Walk Off to Finals

By on May 16, 2018
Ephrata’s Nate Young (left) and teammate Ricky Bromirski celebrate after Young’s RBI hit plated the winning run Tuesday night in the L-L semifinals vs. Warwick. Photo by Kirk Neidermyer

Ephrata’s Nate Young (left) and teammate Ricky Bromirski celebrate after Young’s RBI hit plated the winning run Tuesday night in the L-L semifinals vs. Warwick. Photo by Kirk Neidermyer

Young’s bases-loaded hit gives Mounts 4-3 win over Warwick

Ephrata is headed back to the L-L League baseball finals.

Tuesday night at War Memorial, in a marathon five-hour game that featured a two-hour-plus weather delay, among other things, the Mounts knocked off Section One runner-up Warwick in dramatic fashion.

With the bases loaded in the bottom of the eighth in a 3-3 ballgame, senior Nate Young flared a 3-1 pitch from the Warriors’ Colby Martin over a drawn-in infield to plate Andrew Thomas from third base to lift the Mounts to the big 4-3 victory.

“I knew on a 3-1 count he was going to give me a strike, so I was going to sit on a fastball right down the middle. I got that and put the bat on the ball. It wasn’t the swing that I wanted but it worked,” Young said after getting mobbed by his teammates.

With the win, the Mounts (19-3) make their first trip to the finals since they won it back in 2015 with a 7-2 victory over Penn Manor. This time they’ll face Section Two runner-up Lampeter-Strasburg, a 5-0 winner over Cedar Crest, Thursday at War Memorial, beginning at 7 p.m.

“It’s great,” Young said of advancing to the finals. “This is my first experience as someone who is contributing a lot to this. Last year we had kind of a disappointing season so it’s great.”

Tuesday’s win was Ephrata’s 13th-straight since losing a 9-8 marathon in extra innings to Warwick on the same War Memorial Field turf back on April 18.

Ephrata Coach Adrian Shelley said following Tuesday’s win that he saw a lot of similarities between the two games.

“That just seemed like one long extension from the April 18th game,” he said. “Obviously neither team wanted to give in. On the 18th, we ran out of innings and tonight it was their turn. You got two teams that just kept grinding it out. I just said to Nate, ‘what a strange five hours you’ve just been through.’”

It certainly was for the Mounts and Young, who got the start on the mound but struggled with his command in the early going, walking five batters and allowing two Warwick runs through 2.1 innings.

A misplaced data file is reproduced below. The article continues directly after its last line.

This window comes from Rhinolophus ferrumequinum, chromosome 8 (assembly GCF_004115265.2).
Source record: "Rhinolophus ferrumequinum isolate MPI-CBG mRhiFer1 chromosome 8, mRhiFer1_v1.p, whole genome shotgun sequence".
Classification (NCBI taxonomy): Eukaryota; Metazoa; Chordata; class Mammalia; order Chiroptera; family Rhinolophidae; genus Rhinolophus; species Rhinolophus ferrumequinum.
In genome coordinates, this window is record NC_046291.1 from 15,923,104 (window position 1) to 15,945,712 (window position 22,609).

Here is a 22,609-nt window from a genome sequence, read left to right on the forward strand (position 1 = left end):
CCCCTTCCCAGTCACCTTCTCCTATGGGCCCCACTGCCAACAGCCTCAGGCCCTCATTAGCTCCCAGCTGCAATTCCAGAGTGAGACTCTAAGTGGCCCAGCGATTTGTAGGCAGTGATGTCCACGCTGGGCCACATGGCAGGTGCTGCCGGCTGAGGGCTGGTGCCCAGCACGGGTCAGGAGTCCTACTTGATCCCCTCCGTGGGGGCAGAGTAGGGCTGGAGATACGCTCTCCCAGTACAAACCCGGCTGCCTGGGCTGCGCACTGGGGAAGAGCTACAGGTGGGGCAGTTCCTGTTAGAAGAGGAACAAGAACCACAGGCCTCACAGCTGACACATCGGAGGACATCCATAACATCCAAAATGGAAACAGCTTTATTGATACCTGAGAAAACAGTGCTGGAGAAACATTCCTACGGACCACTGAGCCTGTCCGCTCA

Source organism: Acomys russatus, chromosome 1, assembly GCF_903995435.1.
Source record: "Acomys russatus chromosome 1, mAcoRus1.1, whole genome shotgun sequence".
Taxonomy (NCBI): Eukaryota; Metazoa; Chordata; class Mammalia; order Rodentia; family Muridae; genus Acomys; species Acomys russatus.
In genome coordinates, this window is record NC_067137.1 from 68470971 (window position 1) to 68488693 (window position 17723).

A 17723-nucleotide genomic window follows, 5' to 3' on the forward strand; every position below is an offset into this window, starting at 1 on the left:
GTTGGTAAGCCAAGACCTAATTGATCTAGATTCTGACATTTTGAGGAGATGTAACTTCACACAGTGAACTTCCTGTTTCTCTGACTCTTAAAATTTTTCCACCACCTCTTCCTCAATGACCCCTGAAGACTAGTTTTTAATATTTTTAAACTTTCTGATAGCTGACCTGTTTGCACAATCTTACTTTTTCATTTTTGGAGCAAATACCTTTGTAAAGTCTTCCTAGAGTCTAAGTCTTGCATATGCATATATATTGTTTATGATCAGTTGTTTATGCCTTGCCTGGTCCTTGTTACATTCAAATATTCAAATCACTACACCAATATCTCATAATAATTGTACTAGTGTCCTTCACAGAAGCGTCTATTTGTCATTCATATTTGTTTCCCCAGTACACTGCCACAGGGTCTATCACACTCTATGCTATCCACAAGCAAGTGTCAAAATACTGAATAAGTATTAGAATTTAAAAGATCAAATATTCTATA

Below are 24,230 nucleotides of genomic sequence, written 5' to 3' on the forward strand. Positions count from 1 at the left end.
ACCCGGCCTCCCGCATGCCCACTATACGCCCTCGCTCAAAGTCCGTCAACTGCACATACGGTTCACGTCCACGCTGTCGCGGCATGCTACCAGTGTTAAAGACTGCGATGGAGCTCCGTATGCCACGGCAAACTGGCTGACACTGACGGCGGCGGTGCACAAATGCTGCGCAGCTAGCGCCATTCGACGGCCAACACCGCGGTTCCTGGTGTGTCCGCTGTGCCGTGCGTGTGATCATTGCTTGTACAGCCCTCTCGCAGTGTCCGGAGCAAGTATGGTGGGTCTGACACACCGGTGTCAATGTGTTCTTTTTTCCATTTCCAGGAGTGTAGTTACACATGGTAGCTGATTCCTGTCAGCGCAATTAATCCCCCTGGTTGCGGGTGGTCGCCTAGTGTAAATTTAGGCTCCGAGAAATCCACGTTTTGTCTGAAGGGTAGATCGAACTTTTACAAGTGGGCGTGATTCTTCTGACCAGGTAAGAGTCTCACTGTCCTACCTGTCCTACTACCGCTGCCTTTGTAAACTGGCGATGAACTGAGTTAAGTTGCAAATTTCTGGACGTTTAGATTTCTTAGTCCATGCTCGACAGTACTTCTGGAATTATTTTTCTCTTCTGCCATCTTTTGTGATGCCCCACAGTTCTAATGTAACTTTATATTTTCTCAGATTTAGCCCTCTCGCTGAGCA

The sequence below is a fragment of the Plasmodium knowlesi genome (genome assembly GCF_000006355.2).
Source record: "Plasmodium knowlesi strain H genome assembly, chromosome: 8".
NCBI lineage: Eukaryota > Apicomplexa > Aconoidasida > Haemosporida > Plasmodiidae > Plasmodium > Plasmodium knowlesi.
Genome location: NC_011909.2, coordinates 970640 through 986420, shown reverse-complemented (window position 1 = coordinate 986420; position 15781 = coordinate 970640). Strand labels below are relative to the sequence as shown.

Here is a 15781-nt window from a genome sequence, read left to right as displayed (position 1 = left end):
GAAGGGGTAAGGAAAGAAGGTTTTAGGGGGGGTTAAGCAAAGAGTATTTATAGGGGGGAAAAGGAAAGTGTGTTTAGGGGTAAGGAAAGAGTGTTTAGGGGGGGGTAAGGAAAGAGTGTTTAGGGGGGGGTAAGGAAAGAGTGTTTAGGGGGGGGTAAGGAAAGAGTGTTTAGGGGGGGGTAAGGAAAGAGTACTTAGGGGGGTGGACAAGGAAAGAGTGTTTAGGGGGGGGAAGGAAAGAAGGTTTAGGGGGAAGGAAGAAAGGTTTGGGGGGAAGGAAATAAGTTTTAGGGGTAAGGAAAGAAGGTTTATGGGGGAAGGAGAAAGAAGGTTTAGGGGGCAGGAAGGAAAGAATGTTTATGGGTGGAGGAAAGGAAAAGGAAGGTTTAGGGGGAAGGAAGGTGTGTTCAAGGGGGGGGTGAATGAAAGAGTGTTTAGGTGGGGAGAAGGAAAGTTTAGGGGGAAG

“I couldn’t find the zone and my slider wasn’t working,” he said. “They were hitting me a little bit but I just think not having my slider was killer. That’s my strikeout pitch and it sets up my fastball, so not having that pitch kind of killed me.”

Trailing 2-0, Ephrata did get one run back in the second when Thomas drew a bases-loaded walk against Warwick starter Dagen Young to force in a run.

Then with one out in the top of the third, the storm clouds rolled in, which started the delay that lasted a little more than two hours. According to Shelley, it came at a good time.

“It gave us a chance to kind of reboot and re-frame the whole game,” he said. “We said, ‘OK, it’s now condensed to five innings, we are going to play at 7 (p.m.), which is what we are accustomed to, and it’s a one-run game. We can deal with that.’ It was important for us to re-frame and put it in proper context.”

When play resumed, Zac McGillan took over on the mound and retired five in order over the next two frames.

Offensively, the Mounts did just enough to score single runs in the third and fourth to take a 3-2 lead after four.

Ricky Bromirski led off the third with a ground-rule double and came around to score two batters later when Warwick’s Young fielded Adam Schwartz’s swinging bunt and threw the ball away at first. Then in the fourth, Ryan Jantzen drew a lead-off walk, moved over to third on a pair of ground outs before scoring on a wild pitch to give the Mounts the lead.

But it didn’t last long as Warwick knotted it at 3-3 in the fifth. Bryce Zimmerman led off with a bunt base hit and took second on McGillan’s throwing error. After advancing to third on Colby Martin’s groundout, Zimmerman scored on an RBI grounder to second by Young.

Warwick’s Colin Brubaker came on in relief of Young in the fifth and worked his way out of trouble with a pair of strikeouts to strand two Ephrata runners.

McGillan then pitched out of trouble, getting a big strikeout of pinch-hitter John Seibert with two aboard in the sixth.